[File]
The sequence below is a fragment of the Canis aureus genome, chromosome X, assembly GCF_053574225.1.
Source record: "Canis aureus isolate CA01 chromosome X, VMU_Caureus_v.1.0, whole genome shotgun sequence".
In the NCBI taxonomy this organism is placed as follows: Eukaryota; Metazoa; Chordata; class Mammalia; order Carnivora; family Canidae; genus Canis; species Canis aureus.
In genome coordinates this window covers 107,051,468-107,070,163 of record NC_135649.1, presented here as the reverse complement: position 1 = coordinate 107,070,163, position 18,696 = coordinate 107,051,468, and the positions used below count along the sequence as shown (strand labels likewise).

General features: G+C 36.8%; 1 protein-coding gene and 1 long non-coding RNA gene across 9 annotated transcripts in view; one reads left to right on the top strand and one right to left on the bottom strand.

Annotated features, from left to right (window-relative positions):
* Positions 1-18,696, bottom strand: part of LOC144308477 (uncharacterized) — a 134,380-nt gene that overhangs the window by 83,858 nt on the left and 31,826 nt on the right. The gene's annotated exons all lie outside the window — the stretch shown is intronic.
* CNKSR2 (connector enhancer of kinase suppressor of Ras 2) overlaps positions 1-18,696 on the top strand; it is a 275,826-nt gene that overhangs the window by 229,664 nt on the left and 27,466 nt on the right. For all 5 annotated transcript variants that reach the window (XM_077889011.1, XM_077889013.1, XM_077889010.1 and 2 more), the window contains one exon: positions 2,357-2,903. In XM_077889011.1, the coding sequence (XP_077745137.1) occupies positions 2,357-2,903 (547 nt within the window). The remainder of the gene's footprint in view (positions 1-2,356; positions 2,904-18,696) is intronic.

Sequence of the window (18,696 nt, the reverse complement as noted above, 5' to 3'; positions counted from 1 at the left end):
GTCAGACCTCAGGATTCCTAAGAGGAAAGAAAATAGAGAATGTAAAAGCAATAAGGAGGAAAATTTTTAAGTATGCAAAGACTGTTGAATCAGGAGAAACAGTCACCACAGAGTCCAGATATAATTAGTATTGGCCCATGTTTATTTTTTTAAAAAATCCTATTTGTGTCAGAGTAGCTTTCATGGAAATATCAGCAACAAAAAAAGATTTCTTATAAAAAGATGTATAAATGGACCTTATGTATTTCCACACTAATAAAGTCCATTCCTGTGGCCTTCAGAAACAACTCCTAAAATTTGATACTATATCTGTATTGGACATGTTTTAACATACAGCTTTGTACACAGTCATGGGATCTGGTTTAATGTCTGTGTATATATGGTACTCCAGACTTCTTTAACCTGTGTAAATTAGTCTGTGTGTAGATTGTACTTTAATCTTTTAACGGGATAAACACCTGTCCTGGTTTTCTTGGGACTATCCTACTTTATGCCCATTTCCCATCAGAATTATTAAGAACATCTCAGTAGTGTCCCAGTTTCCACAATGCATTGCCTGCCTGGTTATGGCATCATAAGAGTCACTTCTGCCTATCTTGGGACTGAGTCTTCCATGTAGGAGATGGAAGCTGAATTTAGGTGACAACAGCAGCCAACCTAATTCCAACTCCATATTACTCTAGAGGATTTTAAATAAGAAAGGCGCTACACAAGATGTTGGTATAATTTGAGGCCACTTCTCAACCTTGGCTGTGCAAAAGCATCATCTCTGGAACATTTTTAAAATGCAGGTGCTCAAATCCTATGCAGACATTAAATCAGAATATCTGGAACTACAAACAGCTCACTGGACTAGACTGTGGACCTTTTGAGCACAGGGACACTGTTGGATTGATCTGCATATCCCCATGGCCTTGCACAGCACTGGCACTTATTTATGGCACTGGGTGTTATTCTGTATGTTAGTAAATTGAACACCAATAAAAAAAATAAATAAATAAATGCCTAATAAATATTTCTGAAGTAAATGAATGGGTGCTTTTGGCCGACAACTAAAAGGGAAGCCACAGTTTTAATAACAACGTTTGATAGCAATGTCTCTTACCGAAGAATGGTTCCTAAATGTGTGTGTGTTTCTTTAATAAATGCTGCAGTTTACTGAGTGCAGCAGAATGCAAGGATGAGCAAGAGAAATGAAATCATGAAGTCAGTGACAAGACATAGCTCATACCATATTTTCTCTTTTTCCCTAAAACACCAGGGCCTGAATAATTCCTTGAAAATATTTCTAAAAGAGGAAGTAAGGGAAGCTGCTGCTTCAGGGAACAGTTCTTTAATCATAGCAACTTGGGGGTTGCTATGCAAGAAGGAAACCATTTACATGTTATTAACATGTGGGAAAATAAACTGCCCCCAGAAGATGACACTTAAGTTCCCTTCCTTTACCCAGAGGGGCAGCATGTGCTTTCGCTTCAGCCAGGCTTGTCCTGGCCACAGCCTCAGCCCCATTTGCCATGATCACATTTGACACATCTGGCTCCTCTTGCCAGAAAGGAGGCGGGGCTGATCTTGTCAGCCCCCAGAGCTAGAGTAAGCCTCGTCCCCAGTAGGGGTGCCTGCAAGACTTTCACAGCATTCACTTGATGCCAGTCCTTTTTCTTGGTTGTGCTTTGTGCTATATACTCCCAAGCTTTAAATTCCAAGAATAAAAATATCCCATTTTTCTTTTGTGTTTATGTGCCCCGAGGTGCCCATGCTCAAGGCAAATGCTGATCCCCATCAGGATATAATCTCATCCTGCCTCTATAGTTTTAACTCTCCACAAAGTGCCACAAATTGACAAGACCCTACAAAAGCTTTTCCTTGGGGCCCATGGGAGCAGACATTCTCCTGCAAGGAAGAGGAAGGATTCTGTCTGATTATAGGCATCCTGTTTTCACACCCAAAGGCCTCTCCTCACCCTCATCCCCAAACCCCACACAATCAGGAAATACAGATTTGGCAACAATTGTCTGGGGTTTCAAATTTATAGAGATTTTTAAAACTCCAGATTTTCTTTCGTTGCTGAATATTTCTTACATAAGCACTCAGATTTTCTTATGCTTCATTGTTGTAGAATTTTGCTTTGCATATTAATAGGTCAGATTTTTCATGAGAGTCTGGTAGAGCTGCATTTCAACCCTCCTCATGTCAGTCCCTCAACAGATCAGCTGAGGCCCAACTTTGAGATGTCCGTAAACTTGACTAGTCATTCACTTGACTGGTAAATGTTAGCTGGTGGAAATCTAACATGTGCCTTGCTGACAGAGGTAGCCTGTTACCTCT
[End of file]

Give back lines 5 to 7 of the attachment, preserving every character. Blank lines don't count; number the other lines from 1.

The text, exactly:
General features: G+C 36.8%; 1 protein-coding gene and 1 long non-coding RNA gene across 9 annotated transcripts in view; one reads left to right on the top strand and one right to left on the bottom strand.

Annotated features, from left to right (window-relative positions):
* Positions 1-18,696, bottom strand: part of LOC144308477 (uncharacterized) — a 134,380-nt gene that overhangs the window by 83,858 nt on the left and 31,826 nt on the right. The gene's annotated exons all lie outside the window — the stretch shown is intronic.